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December 28, 1979 - Image 21

Resource type:
Text
Publication:
The Detroit Jewish News, 1979-12-28

Disclaimer: Computer generated plain text may have errors. Read more about this.

Friday, December 28, 1919 21

THE DETROIT JEWISH NEWS

Three Galilee Success Stories of Israel's Bedouins

By MOSHE RON

The Jewish News Special
Israel Correspondent

TEL AVIV — The Galilee
Bedouins, who used to wan-
der from place to place with
their animals, were a dif-
ficult problem for the

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British
Mandatory
authorities.
The state of Israel solved
this problem. It built mod-
ern villages, in which today
15,000 Bedouins are living.
In Bir-Al-Maksur there
are 400 families or 4,000
people. There are paved
roads, electricity, water-
installations, telephones,
schools, clinics, etc. Each
family received a lot, 500 by
1,000 square meters,
through long-term loans.
They also got indemnities
for the lands they left.
In 1965, the project was
confirmed. The Israeli
government invested
tens of millions of dollars
in it. The first village was
built between Kiryat-
Tivon and Shfar Am-
Alonim. It was called
Bassmat-Tivon. When the
first experiment suc-
ceeded further villages
were built like Nahal-
Arbel, Nahal-Zalmon,
Arab-El-Armasha, Bir-

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El-Maksur and others.
On a recent trip by Israeli
editors, in Bir-El-Maksur,
we saw little cottages with
modern furniture. Some 800
children attend the school.
There is a modern clinic of
the Histadrut and all of the
inhabitants work in the vic-
inity.
There are dozens of pri-
vate cars, jeeps and tractors.
We visited a workshop
where 30 young Bedouins
are producing linen for bed-
ding.
The mulchtar of the vil-
lage, Abu Hussein, wel-
comed us in fluent Hebrew
and told us about the de-
velopment phases of the vil-
lage. He praised the help of
the Israeli government.
The village has a good
soccer team, which plays
under the labor govern-
ment as "Hapoel Bir-
El-Maksur." It changed
its name under the Likud
government to "Betar-
Bir-El-Maksur." The
older Bedouins protested
that the younger ones
had changed the name
without their consent.
Afterwards we went to
the elegant Jewish town
Carmiel, which was built up
15 years ago. There are
beautiful tall buildings, cot-
tages, gardens and parks.
The energetic Mayor
Baruch Wanger has
turned the town into one
of the most modern and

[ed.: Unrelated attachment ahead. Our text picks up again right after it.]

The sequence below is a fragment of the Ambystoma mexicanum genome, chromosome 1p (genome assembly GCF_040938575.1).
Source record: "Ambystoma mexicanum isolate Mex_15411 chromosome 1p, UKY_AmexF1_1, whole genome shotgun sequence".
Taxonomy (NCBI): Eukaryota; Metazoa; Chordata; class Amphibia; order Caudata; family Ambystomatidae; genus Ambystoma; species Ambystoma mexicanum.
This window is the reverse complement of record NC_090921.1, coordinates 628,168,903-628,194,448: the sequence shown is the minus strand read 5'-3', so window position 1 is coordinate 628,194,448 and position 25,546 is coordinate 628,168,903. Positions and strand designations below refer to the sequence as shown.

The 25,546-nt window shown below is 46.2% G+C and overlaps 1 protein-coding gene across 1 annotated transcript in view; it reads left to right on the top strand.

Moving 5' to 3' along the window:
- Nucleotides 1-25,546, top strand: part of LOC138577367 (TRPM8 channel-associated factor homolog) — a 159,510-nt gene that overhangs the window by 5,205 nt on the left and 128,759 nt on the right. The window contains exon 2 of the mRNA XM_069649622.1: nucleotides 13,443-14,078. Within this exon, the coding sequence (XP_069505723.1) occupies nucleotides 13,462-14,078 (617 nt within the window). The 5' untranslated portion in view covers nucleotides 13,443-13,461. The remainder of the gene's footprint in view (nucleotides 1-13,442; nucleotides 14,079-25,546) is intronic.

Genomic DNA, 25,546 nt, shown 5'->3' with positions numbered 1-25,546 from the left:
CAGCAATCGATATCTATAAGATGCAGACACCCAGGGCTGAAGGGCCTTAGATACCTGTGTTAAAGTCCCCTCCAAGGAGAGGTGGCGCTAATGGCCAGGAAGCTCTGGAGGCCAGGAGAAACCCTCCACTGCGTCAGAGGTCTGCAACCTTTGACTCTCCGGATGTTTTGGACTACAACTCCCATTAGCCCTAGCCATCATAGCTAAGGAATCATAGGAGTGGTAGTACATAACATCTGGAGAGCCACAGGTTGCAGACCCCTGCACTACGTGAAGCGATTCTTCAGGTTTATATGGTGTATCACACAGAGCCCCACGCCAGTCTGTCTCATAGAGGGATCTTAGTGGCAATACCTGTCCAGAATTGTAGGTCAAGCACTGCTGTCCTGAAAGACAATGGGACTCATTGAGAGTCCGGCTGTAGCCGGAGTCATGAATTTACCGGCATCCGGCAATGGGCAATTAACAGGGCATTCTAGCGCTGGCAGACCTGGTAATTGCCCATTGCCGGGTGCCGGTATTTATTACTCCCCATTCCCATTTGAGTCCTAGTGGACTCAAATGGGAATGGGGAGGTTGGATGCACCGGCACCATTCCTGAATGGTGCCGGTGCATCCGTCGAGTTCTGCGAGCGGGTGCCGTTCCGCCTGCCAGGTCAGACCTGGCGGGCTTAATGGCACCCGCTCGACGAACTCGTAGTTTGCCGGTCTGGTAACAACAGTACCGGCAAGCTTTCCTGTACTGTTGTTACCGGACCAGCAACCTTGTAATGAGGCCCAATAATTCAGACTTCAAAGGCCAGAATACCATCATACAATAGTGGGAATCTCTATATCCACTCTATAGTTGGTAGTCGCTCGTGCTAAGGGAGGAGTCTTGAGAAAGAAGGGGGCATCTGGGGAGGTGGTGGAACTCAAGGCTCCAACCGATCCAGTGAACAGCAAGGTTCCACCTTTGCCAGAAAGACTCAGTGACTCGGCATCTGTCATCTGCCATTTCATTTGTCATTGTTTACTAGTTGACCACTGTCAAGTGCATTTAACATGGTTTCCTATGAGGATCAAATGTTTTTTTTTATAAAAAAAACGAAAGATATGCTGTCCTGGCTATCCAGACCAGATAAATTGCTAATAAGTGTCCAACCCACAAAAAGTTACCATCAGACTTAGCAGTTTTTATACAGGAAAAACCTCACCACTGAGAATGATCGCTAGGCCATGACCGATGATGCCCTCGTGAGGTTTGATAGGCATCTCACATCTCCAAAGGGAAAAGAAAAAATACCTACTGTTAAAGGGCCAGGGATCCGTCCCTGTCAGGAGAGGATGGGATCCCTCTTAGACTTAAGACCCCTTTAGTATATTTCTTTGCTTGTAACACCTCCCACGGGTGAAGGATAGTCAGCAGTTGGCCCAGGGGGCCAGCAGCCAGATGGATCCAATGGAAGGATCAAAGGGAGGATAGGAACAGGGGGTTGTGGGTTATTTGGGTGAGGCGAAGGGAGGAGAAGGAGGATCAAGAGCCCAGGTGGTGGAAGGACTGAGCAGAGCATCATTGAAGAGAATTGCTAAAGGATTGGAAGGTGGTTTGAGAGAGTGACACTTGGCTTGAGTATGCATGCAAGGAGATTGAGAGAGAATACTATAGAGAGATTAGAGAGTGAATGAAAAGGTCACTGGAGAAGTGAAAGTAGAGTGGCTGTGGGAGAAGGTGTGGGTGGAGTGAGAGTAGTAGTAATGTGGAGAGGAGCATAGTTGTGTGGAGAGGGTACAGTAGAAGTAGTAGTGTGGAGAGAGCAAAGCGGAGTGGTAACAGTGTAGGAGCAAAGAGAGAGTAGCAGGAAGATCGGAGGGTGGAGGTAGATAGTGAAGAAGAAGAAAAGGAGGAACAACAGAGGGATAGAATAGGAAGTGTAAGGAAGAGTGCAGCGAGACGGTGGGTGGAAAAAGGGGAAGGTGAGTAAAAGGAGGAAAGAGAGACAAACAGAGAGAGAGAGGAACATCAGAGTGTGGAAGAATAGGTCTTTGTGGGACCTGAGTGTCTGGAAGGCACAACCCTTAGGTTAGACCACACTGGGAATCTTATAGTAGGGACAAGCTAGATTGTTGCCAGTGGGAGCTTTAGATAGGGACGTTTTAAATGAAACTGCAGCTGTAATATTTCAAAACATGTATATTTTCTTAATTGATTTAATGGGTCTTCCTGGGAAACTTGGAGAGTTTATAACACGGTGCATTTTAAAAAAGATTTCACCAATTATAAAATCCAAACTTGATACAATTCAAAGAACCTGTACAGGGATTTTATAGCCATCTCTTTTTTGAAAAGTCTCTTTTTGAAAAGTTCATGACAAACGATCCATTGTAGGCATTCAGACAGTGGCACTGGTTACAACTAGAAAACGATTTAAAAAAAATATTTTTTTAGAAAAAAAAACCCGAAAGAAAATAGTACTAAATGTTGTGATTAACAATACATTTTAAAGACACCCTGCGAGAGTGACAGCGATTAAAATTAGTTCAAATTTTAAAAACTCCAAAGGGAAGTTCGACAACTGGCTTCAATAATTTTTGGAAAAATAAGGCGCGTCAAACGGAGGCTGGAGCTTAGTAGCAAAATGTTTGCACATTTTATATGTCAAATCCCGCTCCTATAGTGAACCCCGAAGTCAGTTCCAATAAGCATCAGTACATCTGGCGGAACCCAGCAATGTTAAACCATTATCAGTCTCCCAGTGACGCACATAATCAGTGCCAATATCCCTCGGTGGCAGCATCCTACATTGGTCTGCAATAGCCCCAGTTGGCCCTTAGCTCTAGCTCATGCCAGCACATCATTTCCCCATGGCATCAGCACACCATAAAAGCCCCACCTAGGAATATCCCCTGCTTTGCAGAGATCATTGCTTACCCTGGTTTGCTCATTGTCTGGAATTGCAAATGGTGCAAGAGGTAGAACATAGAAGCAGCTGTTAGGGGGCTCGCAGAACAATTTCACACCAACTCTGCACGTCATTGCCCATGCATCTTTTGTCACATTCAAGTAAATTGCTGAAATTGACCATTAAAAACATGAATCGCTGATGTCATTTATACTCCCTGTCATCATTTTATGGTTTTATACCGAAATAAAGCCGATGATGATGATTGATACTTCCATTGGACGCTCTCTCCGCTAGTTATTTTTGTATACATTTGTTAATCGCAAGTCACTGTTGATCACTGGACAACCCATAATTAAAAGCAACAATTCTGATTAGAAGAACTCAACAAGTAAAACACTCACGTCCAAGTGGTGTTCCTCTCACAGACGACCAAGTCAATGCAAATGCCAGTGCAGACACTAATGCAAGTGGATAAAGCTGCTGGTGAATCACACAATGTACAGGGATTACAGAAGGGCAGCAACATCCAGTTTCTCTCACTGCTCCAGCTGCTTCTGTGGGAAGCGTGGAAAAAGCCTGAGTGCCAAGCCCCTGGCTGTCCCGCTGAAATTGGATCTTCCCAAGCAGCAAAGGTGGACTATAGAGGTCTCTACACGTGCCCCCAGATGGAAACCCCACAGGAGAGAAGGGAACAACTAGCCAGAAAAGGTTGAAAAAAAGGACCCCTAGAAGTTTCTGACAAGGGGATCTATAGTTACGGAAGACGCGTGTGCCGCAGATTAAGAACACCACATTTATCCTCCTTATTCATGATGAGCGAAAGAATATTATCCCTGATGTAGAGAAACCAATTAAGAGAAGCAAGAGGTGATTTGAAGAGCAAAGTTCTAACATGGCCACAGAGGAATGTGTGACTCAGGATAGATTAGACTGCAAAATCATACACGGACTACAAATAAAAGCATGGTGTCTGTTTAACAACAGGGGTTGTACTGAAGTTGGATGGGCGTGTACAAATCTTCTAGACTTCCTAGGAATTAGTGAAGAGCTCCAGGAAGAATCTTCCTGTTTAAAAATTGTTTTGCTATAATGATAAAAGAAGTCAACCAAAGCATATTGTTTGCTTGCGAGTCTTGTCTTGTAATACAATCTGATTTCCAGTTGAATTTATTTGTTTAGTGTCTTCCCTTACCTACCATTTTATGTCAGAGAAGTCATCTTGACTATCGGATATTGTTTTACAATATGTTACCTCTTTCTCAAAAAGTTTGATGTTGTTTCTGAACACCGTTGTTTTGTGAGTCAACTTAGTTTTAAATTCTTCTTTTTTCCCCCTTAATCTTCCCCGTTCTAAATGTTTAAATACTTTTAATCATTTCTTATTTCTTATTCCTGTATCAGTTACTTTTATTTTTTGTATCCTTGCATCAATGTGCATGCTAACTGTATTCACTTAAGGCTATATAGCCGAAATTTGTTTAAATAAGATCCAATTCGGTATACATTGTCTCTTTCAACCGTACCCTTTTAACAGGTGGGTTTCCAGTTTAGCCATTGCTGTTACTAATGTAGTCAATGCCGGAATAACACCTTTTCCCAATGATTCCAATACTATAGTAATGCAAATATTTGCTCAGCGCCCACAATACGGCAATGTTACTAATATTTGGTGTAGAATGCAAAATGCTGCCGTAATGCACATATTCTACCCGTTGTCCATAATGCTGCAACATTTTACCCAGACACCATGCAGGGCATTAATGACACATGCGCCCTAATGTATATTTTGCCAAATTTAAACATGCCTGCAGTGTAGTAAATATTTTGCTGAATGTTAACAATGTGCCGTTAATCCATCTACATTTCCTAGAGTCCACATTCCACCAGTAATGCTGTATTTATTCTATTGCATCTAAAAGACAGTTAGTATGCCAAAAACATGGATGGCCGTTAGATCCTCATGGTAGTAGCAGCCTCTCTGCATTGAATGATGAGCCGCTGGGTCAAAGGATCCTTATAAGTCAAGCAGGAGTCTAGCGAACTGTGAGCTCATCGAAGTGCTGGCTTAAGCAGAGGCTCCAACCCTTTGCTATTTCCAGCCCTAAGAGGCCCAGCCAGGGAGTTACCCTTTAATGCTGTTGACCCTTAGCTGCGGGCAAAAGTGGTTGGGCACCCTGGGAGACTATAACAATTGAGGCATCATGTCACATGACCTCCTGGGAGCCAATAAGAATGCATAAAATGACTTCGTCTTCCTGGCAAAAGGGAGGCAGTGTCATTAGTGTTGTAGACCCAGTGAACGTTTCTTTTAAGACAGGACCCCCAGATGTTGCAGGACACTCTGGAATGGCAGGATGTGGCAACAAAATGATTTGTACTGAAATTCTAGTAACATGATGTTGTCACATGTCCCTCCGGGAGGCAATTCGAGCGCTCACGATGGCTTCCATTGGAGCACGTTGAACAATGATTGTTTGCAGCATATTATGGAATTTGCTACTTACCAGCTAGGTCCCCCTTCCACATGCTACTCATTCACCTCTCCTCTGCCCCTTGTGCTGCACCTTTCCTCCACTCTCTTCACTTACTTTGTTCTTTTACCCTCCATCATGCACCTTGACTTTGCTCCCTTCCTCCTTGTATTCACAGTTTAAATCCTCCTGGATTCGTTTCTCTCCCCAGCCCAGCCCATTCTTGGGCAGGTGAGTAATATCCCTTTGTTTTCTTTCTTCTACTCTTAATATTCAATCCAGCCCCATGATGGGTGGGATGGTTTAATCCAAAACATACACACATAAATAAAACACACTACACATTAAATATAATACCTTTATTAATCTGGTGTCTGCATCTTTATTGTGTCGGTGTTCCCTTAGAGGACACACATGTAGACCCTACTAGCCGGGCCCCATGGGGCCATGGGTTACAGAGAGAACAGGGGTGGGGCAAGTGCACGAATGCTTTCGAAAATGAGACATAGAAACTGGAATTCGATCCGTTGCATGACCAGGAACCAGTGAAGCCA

beautiful new Israeli
towns. The town has
13,000 inhabitants,
among them new immig-
rants from South
America, South Africa,
the U.S., Eastern Europe,
Asia and the Soviet
Union. There is no unem-
ployment in Carmiel.
Most people are em-
ployed in new factories.
The first 100 families,
which came to Carmiel 15
years ago, had to live under
hard conditions. Now there.
are 100 factories and work-
shops and an ulpan with 16
classes in Carmiel. In each
class 25 new olim are learn-
ing Hebrew twice a week.
Most inhabitants have their
own cars.
The relations with the
Arab population are good.
Some 60 percent of the
Jewish population are
young couples and 60 per-
cent of the Jews are immig-
rants.
Mayor Wanger showed us
new development projects
for the town. During the
next 20 years Carmiel's
population should reach
50,000.
It is worthwhile noting
that more than 50 percent of
the population of the
Galilee are Arabs. This con-
stitutes a severe problem for
the state of Israel. The gov-
ernment has decided to do
its utmost to draw new
Jewish inhabitants to this
region by granting them
many facilities and oppor-
tunities in housing and em-
ployment.
At last a compromise was
reached. The football-team
was named "Hapoel-Betar
Bir-El-Maksur."
Then we visited the vil-

lage, Shaab. During the
War for Independence in
1948 the inhabitants of this
village fled to Lebanon and
left the place empty. In
1950, Arabs settled here in
their place. Now the popula-
tion of the village is mixed:
Moslems, Christian Arabs,
Bedouins and Druze.
There are 400 families or
3,000 people. The Bedouins
come from the Hula region
and Damun village. Some
20 percent of them are
laborers, 20 percent peas-
ants, teachers, merchants
and clerks. Many are still
illiterate but some have
finished primary school.
Forty have attended high
school and five percent col-
lege.
The chairman of the vil-
lage council, Afu Faur, is
an energetic man. He
welcomed us in his house
in the traditional man-
ner. He told us, that there
were three kindergartens
in the village, a Histadrut
club, a sports area and a
clinic for pregnant
women and babies. A

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graveyard has been re-
stored.
He thanked the Israeli
government for its help to
develop the village, by
building roads and schools
and supplying electricity
and water. Each family re-
ceived a lot to build an
apartment and five dunams
for gardening and trees.
There are good relations
with the government and
Histadrut.
In the village library we
found many books, includ-
ing the Bible in Hebrew and
Menahem Begin's book
"The Revolt."

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blessing bestowed on the
Sabbath a contrast is made
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means that blessing in-
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It is also claimed that the
zemirot of the Sabbath (i.e.,
the Sabbath songs) is a way
of having words of culture
and Jewish learning come
forth from even the unin-
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In the true Old World tradition, there are
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Homemade soups. pStes, canapes and
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